According to ISO14044:20065, the sensitivity analysis aims to assess the reliability of the final results. First, electricity consumption is the main contributor to environmental impacts32, all the sludge treatment scenarios (dewatering C, fertilizer C, dewatering D, fertilizer D) are thus assumed to succeed in reducing electricity consumption by 10%, 20% and 30%. Furthermore, evidence shows that the choice of LCIA method influences environmental impact results.33. Accordingly, this research also performs the sensitivity analysis of the four sludge treatment scenarios (Dewatering C, Fertilizer C, Dewatering D, Fertilizer D), given reduced electricity consumption by 10%, 20% and 30% , using CML-IA baseline and ReCiPe methods at the intermediate level, in addition to Stepwise2006.
Life cycle cost analysis (LCCA)
In the LCCA, the source of income (or cash inflow) is the sale of decomposed sludge fertilizer at a price of 2 THB/kg. For expenditures (or cash outflows), construction costs, including collection system, sewage plant and dewatering system costs, are gleaned from publicly available data and previous publications.34,35,36. Operation and maintenance (O&M) costs include costs for electricity, water supply, chemical reagents, sludge treatment and administrative overhead, e.g. salaries, management fees (Department of Drainage and Sewerage24.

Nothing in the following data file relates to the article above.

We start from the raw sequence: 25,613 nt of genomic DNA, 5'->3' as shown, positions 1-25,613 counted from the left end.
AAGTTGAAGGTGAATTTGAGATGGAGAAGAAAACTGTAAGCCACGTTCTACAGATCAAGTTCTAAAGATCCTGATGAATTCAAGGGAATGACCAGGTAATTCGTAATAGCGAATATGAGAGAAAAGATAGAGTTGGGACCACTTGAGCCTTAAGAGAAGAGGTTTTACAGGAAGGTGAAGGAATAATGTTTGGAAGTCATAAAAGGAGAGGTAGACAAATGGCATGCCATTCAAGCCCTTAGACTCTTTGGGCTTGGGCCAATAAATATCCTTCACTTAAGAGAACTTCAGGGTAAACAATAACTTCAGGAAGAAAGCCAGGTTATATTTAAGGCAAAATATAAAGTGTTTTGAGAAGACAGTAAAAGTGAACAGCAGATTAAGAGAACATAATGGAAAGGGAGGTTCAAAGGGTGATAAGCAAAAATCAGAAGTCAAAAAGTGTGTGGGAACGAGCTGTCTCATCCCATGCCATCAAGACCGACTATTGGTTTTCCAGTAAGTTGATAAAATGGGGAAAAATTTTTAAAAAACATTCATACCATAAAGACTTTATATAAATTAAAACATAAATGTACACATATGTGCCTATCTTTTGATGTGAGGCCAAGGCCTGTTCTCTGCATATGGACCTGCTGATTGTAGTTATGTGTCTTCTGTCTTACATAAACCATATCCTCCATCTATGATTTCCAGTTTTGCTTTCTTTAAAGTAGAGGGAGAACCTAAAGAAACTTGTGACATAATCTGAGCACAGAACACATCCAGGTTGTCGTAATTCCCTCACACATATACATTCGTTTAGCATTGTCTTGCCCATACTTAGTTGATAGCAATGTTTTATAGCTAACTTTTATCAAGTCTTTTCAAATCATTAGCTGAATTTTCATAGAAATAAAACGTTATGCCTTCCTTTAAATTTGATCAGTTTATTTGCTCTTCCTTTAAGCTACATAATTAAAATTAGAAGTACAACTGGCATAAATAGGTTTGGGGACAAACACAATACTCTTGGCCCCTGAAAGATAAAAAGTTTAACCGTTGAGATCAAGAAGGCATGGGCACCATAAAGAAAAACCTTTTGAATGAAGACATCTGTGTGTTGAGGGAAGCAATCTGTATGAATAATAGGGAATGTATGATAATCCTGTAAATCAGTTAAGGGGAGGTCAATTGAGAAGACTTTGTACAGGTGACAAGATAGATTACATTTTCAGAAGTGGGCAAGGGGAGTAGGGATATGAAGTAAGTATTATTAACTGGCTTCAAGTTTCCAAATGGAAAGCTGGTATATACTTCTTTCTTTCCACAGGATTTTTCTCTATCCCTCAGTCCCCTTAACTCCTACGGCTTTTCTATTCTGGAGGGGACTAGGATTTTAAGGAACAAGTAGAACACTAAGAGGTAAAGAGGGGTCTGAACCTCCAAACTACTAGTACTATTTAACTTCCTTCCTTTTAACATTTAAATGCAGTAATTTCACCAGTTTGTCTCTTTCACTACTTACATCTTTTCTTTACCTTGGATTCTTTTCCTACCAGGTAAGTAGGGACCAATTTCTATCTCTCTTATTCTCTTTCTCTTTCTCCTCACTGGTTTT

Construction and O&M costs are converted to 2020 Thai Baht (THB2020) based on purchasing power parity (PPP) and the gross domestic product (GDP) deflator index31. The PPP and the GDP deflator index are used to reconcile the differences between the three currencies (USD, EUR and Thai Baht) and several time periods.
The LCA of four sludge treatment scenarios (Dewatering C, Fertilizer C, Dewatering D, Fertilizer D) involves their respective cash inflows and outflows and environmental costs. In this research, the most profitable sludge treatment scenario has the largest LCCA surplus or the smallest LCCA deficit.
Planned wastewater treatment plants
The current total capacity of centralized and decentralized sewage treatment plants in the capital Bangkok is 1,112,000 and 25,000 m3 per day, respectively. The new centralized wastewater treatment plant in min buri is currently under construction and expected to be completed in 2022, with a maximum wastewater treatment capacity of 10,000 m3 per day. In 2021, all existing wastewater treatment plants combined are only capable of treating 68.33% of Bangkok’s municipal wastewater, considering the daily per capita wastewater generation of 0.2 m337 and the population of 8.39 million38.